I personally have extremely sensitive skin, especially on my inner arms and face. In previous years I didn't really use sunscreen as it would cause me to break out in a rash and caused more problems than it was worth. I knew that by not wearing sunscreen I was increasing my risk of skin cancers as well as having leathery skin as I aged. I am happy to say that I have had no reactions to Solimara sunscreen. I have used it over the past few months all over my body, as well as my face and have never noticed any rashes or dry spots. I generally put this on my chest, neck, face and shoulders every morning for protection, and then depending on what I do that day will reapply over those spots or across more of my body that may see the sun. 

The sunscreen currently comes in two different scents, Golden Sands and White Marine. Before I try to describe the scents, please note I am the worst at knowing what I am smelling, so take this next section with a grain of salt. Golden Sands I believe is more coconut scented, and reminds me of a baked cookie. The White Marine is more fresh and light. Both of them have a sunscreen scent under tone, but is definitely not overwhelming at all. 

Alright, as with everything, there are some downsides. Zinc based sunscreens are thicker, and are not as watery as their chemical counterparts. This makes them far harder to spread on the skin. It is recommended that you do place dots of this across the skin you are wanting to sunscreen before rubbing it in. It doesn't move far when you are trying to spread it across your body. This takes practice and time to make sure you are getting it across all parts of your skin. I did a couple of times not completely cover my exposed skin due to it not spreading as far, and got burnt in small little patches where I must of missed. Once you are used to how this sunscreen works, it is less of a problem as you know how to spread out the dots so that you don't miss patches, however the initial first applications can be hard. 

As I mentioned above, Zinc doesn't absorb into the skin so this sunscreen can leave a cast across your skin if you use a lot of the product. This is because the sunscreen is visible on your skin. If you use the perfect amount, this should not be a major problem. However, when learning how much to put on, and how to spread it correctly, you can turn mistakenly purple by having too much on your skin that you cannot spread any further. 

This product, like many sunscreens, will require top-ups if you are out for a long time. It does have 2h water resistant protection, but it is always wise to reapply if you have been swimming for a while. What I love though, is that because of the natural moisturising qualities of the ingredients when you reapply it is like you are applying a moisturiser and you don't dry out as much lakeside.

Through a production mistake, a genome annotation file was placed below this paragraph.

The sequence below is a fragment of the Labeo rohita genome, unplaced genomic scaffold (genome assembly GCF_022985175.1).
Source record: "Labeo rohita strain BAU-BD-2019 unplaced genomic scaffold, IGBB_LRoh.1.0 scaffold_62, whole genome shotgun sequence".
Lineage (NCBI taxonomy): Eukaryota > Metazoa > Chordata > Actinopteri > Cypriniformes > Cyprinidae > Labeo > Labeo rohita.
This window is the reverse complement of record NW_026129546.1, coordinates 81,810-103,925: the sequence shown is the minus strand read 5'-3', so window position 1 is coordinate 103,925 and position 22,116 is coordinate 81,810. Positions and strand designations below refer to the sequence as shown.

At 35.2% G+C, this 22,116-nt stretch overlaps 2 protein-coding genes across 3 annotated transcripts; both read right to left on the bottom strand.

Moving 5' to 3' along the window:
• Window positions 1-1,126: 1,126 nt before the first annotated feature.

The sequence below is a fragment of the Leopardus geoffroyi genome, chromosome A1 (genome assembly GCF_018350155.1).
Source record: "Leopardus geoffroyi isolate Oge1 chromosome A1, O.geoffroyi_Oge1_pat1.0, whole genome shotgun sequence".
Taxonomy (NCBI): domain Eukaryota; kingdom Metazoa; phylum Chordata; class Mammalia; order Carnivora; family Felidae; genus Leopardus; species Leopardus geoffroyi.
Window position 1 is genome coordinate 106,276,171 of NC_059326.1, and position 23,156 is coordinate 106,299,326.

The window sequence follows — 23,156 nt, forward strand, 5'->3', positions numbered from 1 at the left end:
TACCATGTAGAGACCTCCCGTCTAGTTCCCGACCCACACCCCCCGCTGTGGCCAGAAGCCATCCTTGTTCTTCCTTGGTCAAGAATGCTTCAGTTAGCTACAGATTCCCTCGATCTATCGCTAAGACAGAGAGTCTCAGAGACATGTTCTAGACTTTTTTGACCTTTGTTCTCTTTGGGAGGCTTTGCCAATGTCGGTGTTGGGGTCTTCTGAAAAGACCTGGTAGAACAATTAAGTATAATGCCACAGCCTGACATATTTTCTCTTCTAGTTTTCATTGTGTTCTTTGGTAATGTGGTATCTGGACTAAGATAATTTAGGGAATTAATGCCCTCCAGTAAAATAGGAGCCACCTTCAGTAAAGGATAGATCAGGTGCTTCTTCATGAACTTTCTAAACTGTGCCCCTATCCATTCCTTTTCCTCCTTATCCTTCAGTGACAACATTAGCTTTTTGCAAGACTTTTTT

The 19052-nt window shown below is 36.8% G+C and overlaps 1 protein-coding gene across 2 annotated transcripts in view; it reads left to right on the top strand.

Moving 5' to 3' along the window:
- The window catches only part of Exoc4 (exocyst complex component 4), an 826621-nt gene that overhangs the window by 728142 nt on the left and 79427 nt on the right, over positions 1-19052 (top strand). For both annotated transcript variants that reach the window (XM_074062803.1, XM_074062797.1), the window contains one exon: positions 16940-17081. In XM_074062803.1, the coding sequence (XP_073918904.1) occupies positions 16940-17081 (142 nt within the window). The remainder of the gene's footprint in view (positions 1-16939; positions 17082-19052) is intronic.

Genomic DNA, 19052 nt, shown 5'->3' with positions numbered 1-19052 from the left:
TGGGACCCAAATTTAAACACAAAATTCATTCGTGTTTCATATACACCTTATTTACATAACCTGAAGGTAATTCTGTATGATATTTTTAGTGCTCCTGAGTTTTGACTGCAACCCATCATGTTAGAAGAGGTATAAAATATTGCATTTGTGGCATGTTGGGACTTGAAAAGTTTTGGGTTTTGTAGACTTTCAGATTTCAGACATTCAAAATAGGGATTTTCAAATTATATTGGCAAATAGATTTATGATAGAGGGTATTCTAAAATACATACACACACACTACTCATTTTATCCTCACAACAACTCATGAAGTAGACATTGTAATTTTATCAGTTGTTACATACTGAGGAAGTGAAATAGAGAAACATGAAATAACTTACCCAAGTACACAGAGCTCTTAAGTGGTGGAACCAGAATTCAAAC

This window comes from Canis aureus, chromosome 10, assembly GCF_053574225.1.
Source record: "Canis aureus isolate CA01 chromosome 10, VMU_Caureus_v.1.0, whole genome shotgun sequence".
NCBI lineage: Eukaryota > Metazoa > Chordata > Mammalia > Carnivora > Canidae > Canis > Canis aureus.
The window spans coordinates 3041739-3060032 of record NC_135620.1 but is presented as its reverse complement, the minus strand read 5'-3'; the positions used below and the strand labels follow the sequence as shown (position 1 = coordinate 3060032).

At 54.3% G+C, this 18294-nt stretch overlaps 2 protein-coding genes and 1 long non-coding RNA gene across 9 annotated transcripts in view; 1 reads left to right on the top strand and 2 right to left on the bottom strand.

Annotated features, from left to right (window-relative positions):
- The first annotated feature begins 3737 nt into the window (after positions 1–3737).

Solimara sunscreen comes in either 150g or 88g bottles for the two scents. I personally have the 150g size and I am no where near the end of it even after using it for the past few months. Due to it being zinc, it really does go a long way and you don't end up using as much as you would of a chemical sunscreen. The bottle it comes in is plastic, but is recyclable which is a good step in the right direction.

All in all, I love this product. It is a wonderful mix of eco-conscious, skin mindful, small business and actually effective. So many products try to be natural, effective and good for the skin but miss one of those key elements. I am so happy to have found a product that is just as, if not better than its unnatural, 'normal' version. Although this product is more expensive than the sunscreen you would usually find in stores, I really do think it is worth those extra dollars. The product goes further, you can feel confident that you are doing the best thing for your skin and the environment and you are helping a completely 100% New Zealand company. 

If you want to buy Solimara, you can do so directly from their website here

P.S I did also try Solimara's Skin Rebel Oil and absolutely loved it as well. I would apply this at night after a shower to give my face extra moisture. I never had any skin reactions to this either, and over the time of use I felt like my skin looked more plump and moisturised. 

Disclosure statement: Solimara sent me product in exchange for a review. They did not give me key statements to state, and have not dictated the review at all. All opinions and statements are my own.